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Under water, Port Jeff Harbor a sea of bottles
Horseshoe crabs, whelks and dozens of old bottles were among the things Denis Habza found last Monday when he dove into Port Jefferson Harbor with his GoPro camera.
“Our goal is to show people that the Long Island Sound is not what they expect it to be,” said Habza, who goes by “Captain Denis” in the videos he posts to his YouTube channel, “Squalus Marine Divers.”
The Bridgeport, Conn., resident said he has made well over 500 dives across the East Coast since he took up the hobby six years ago. He’s plunged into shark-infested waters in the Bahamas and explored shipwrecks during his many dives off the coast of Connecticut, capturing it all with his camera. Since he started posting videos in May 2011, they have garnered 10,000 views.
Habza, 37, decided to steer his 18-foot Trophy Walkaround to Port Jefferson on July 29 after one of his friends asked what the Long Island side of the Sound looked like below the surface. The temperature of the water was 72 degrees when Habza jumped in around 5 p.m. near a set of pilings from an old pier and dove down 21 feet.
Habza condensed his 40-minute dive into a 10-minute, 37-second video, which he narrates. He points out the various marine life he encounters, from living plants and giant sea snails to dead blue shell crabs that were tangled in old lobster trap attached to one of the pilings. He also retrieves a total of 21 bottles including a vintage Coca-Cola glass bottle and a Rheingold "chug-a-mug,” which he estimates dates back to the 1960s.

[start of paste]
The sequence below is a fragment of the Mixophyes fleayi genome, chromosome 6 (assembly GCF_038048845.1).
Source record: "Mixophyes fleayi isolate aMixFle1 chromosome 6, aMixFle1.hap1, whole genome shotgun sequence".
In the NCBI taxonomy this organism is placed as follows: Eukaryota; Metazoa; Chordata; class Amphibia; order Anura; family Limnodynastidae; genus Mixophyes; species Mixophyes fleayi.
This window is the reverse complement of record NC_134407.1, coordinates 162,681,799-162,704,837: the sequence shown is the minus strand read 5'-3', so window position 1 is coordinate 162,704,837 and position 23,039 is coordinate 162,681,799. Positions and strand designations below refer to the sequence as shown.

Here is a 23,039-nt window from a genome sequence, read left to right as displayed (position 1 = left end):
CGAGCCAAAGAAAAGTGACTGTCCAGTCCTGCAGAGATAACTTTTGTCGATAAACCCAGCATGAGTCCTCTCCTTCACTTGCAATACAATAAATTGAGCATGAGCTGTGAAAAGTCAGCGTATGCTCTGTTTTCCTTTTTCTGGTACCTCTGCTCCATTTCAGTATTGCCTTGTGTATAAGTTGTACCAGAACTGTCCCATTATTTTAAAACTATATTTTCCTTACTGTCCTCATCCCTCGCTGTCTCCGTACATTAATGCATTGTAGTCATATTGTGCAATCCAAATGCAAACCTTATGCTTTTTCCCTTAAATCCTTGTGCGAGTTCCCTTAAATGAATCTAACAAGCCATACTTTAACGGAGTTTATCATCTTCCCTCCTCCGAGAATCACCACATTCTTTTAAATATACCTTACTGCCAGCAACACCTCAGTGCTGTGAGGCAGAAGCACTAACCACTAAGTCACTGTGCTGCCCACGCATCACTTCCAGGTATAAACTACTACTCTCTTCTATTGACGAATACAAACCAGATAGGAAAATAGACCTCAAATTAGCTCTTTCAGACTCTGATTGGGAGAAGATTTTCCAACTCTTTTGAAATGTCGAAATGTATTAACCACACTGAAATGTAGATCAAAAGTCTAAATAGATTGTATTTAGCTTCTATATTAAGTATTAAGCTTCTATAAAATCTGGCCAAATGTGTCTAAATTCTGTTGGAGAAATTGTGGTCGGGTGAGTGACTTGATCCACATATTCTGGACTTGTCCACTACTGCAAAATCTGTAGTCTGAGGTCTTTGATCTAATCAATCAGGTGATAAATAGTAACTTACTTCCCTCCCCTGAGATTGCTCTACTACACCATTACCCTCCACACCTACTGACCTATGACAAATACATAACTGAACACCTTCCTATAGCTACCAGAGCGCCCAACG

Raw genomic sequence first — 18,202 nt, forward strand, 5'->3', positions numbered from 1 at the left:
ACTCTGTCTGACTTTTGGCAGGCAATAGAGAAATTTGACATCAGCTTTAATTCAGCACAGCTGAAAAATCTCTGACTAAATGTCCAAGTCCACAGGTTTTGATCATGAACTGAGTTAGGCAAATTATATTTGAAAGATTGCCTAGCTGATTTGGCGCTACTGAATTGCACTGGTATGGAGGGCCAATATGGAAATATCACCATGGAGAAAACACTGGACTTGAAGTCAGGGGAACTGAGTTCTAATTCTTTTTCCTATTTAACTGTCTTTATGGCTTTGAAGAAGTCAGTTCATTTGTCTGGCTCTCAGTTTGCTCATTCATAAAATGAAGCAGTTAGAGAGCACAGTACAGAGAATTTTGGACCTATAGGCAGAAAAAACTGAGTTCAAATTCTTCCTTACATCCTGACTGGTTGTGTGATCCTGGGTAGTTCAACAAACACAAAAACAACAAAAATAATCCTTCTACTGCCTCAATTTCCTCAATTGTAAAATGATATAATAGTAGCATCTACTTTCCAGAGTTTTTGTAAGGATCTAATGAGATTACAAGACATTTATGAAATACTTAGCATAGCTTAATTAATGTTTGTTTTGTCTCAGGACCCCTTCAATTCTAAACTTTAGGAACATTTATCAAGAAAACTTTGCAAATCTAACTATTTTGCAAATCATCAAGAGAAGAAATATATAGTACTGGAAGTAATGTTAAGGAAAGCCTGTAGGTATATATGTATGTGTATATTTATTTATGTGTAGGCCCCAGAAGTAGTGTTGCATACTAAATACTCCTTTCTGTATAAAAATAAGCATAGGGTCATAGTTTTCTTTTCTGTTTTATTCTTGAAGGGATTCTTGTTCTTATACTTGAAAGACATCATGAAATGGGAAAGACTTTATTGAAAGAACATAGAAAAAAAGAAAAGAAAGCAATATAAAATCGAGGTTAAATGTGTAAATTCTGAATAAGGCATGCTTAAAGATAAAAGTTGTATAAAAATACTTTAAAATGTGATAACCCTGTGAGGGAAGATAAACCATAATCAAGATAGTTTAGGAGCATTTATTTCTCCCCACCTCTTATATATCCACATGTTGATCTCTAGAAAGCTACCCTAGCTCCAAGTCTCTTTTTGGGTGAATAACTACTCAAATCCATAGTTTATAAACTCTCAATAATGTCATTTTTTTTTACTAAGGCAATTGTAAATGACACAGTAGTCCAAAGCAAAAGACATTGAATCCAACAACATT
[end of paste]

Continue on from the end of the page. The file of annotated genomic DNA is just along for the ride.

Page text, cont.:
“When you find a structure on the surface where people have been hanging out, there is always the opportunity to find things,” Habza said.
Habza’s main purpose with the videos is to promote the Long Island Sound, maybe even change some people’s perceptions of it, and encourage more people to dive.
The most interesting things he’s found in the Sound is a mantis shrimp, considered to be one of the strongest animals in the world relative to its small size, and an inkwell from a sunken ship that still had ink inside.
“The double-edged sword about the Sound is, because it’s not easy diving -- it’s normally cold, visibility is low and there’s very little ambient light below 30 feet -- there’s a whole lot of stuff to find,” he said.
Habza doesn’t earn any money from his dives. In fact, the commercial truck driver calls it a “very expensive hobby.” But that won’t stop him from plunging into the Long Island Sound all year long, he said, even when the water temperature drops to 32 degrees in the winter.
He said, “ I’m just a guy who likes to dive.”